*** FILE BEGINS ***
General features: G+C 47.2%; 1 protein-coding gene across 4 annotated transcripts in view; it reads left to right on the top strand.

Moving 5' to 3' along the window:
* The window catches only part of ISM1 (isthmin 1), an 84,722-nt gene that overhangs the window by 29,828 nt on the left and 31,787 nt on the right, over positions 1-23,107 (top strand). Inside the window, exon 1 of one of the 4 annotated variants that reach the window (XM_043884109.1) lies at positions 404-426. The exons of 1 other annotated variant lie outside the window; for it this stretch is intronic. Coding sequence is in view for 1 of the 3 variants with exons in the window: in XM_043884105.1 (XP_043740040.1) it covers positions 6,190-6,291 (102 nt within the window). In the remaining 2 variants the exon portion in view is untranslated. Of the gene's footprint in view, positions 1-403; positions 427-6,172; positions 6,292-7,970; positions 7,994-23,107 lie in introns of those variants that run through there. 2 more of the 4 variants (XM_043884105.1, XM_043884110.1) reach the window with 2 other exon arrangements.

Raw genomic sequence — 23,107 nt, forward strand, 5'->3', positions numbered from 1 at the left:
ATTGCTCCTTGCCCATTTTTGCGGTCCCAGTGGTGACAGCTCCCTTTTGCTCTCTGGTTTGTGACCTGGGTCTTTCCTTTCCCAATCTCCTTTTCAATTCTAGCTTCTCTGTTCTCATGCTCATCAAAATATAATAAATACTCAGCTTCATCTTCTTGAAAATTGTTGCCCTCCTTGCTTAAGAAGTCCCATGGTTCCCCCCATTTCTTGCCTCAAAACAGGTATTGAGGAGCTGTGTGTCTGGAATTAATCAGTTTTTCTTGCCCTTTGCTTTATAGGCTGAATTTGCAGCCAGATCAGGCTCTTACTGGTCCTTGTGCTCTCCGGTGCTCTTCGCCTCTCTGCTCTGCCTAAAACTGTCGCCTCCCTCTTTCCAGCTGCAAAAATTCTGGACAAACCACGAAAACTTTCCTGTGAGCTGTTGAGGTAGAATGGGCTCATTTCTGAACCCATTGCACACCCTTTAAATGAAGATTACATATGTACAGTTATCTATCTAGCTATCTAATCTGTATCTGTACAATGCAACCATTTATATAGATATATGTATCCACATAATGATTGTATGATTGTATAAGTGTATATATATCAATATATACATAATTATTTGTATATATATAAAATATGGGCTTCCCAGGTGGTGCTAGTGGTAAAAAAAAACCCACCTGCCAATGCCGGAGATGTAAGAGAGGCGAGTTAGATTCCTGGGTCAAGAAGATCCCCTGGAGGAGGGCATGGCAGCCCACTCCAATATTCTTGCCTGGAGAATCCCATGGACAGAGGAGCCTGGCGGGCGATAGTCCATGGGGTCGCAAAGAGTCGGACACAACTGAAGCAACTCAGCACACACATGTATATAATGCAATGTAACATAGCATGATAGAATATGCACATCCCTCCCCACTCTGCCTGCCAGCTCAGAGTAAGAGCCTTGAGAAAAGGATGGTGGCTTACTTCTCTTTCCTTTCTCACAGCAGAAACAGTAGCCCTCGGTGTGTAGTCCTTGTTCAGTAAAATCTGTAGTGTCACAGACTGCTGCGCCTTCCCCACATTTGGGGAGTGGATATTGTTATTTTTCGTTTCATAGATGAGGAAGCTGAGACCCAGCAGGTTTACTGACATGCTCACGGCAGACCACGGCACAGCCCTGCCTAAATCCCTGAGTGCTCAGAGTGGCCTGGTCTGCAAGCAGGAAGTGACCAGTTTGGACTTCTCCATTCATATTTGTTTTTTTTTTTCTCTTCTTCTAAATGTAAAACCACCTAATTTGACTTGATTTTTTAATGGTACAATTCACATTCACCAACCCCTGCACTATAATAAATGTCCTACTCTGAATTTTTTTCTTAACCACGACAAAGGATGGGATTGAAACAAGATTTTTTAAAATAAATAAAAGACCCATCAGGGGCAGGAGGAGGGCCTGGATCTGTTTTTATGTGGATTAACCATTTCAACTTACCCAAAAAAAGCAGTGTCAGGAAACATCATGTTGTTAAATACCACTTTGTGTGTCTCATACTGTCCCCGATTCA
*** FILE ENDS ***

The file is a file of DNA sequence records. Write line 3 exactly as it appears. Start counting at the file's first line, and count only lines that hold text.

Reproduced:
* The window catches only part of ISM1 (isthmin 1), an 84,722-nt gene that overhangs the window by 29,828 nt on the left and 31,787 nt on the right, over positions 1-23,107 (top strand). Inside the window, exon 1 of one of the 4 annotated variants that reach the window (XM_043884109.1) lies at positions 404-426. The exons of 1 other annotated variant lie outside the window; for it this stretch is intronic. Coding sequence is in view for 1 of the 3 variants with exons in the window: in XM_043884105.1 (XP_043740040.1) it covers positions 6,190-6,291 (102 nt within the window). In the remaining 2 variants the exon portion in view is untranslated. Of the gene's footprint in view, positions 1-403; positions 427-6,172; positions 6,292-7,970; positions 7,994-23,107 lie in introns of those variants that run through there. 2 more of the 4 variants (XM_043884105.1, XM_043884110.1) reach the window with 2 other exon arrangements.